State Report Sheds New Light On Hydraulic Fluid Mix-Up
Posted June 23, 2005 7:41 a.m. EDT
RALEIGH, N.C. — A state report obtained by WRAL reveals new information on a major medical mix-up that involves two Duke University Health System-affiliated hospitals, used hydraulic fluid and nearly 4,000 patients.
The report from the North Carolina Department of Health and Human Services' Division of Facility Services said that Duke Health Raleigh Hospital let an elevator repair company put used hydraulic fluid in old detergent containers. When they were left in the parking lot last September, the hospital ordered them removed.
Employees called the company on the container labels, Cardinal Health. When the barrels were redistributed, the state report said the hospitals accepted them, even though they were not properly sealed.
According to the report, the hospitals, Durham Regional Hospital and Duke Health Raleigh Hospital, cleaned surgical tools in the hydraulic fluid for weeks, even though staff members repeatedly complained that the tools came out oily.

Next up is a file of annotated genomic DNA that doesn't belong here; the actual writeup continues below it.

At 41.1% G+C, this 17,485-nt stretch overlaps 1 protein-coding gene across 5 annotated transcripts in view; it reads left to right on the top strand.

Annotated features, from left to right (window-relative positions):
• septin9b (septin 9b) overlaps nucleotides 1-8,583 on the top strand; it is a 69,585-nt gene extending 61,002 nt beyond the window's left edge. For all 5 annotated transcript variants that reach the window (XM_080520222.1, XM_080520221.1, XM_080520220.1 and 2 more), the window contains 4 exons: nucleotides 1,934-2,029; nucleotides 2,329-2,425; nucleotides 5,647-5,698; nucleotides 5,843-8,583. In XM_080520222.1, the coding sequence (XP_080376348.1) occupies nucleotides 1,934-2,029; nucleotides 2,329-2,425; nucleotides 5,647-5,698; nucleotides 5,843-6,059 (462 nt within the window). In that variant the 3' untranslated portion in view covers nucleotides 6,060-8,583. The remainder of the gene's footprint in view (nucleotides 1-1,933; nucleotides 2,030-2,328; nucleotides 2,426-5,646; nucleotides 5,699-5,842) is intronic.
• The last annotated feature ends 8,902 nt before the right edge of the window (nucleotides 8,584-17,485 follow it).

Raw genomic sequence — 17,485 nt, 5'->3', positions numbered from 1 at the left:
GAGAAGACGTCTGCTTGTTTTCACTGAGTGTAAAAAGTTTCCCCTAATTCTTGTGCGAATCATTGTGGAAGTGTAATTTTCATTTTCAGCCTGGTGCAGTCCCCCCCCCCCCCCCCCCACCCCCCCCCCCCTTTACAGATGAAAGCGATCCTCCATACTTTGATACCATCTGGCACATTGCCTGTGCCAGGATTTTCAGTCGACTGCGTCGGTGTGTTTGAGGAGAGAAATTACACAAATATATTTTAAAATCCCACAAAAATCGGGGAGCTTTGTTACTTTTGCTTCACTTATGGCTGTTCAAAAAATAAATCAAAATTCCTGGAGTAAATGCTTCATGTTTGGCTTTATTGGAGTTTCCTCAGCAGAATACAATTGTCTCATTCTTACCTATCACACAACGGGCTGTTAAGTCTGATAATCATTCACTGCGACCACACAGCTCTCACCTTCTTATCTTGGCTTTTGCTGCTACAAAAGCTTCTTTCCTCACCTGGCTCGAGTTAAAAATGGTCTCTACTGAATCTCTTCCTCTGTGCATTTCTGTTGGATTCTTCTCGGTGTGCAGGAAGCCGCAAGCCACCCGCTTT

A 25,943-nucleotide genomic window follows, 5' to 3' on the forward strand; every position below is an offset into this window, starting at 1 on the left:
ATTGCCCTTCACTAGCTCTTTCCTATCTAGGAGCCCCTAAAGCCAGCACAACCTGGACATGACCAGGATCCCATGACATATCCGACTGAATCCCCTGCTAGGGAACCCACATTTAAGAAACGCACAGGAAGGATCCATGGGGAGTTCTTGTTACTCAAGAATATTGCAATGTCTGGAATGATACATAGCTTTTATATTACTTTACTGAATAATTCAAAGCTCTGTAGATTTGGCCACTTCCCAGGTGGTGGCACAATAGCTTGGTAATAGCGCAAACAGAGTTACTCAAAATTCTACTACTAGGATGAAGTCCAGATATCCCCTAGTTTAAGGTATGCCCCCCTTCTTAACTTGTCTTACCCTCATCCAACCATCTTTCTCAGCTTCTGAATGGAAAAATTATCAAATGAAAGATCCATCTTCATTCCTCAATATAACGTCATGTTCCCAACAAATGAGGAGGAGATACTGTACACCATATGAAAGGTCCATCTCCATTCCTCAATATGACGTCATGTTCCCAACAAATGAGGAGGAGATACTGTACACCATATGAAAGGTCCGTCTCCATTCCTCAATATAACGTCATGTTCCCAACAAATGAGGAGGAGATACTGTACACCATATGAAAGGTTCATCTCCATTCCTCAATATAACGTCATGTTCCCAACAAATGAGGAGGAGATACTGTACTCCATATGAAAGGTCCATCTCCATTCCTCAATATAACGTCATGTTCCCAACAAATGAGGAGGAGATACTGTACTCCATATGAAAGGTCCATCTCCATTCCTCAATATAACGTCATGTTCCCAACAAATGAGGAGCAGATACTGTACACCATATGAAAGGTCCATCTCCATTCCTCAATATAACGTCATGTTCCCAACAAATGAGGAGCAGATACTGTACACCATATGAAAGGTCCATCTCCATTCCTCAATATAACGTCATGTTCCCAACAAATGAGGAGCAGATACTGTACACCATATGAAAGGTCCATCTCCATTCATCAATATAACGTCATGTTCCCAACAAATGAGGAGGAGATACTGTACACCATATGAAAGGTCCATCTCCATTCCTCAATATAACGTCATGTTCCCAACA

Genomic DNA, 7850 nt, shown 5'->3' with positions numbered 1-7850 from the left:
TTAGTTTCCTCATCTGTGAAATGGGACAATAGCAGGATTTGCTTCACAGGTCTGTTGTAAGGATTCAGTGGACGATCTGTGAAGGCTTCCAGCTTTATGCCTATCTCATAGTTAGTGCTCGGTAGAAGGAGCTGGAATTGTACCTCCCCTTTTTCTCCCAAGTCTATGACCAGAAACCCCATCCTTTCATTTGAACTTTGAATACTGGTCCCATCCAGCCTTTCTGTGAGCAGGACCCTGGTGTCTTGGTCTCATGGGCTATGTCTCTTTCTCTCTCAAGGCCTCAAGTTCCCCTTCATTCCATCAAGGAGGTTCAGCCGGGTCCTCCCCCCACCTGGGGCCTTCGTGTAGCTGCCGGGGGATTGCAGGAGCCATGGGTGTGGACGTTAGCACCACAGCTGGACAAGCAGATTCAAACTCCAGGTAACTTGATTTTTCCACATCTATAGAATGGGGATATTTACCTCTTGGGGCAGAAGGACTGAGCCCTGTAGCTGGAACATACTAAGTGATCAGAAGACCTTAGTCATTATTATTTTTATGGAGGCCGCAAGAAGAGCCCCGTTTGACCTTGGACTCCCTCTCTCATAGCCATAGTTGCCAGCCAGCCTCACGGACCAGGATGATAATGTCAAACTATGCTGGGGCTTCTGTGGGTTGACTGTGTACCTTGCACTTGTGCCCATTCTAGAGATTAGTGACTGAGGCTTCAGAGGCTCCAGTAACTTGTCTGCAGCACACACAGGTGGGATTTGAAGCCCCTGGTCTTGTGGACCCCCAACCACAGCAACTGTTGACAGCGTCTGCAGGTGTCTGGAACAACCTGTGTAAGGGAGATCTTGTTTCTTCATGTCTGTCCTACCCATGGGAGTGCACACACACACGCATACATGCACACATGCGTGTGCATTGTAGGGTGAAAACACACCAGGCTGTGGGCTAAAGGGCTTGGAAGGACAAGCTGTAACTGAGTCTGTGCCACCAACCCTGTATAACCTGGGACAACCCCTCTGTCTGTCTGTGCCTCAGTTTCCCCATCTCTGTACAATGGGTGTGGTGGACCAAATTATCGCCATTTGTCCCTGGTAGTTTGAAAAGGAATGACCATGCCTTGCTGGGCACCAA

Wake Forest University Baptist Medical Center in Winston-Salem received the same contaminated batch from Cardinal Health, but on Dec. 13, employees realized that something was wrong with its detergent when surgical equipment came out of a washer feeling greasy.
Workers halted the cleaning and checked the barrels, which were supposed to contain a clear, amber liquid. Instead, they contained a darker liquid with a greasy texture. The hospital then notified Cardinal Health.
According to the state report, it is not clear, what, if any, action Cardinal Health took because the hospitals in Durham did not discover a problem for two more weeks.
A spokesman for Wake Forest said workers caught the mistake immediately, so no patients underwent surgery with instruments washed in hydraulic fluid.
Cardinal Health told WRAL Thursday that it did not have anything to investigate at Wake Forest University Baptist Medical Center in Winston-Salem because the hospital threw out the liquid thinking it had expired.
Jeff Molter, a spokesman for Duke University Health System, said Duke's cleaning fluid is a very dark color, closer to that of the hydraulic fluid, than the cleanser that Wake Forest uses, and that is why it was not detected earlier.
Cardinal Health also said it had no idea the liquid was hydraulic fluid until Duke Health called the company on Dec. 30.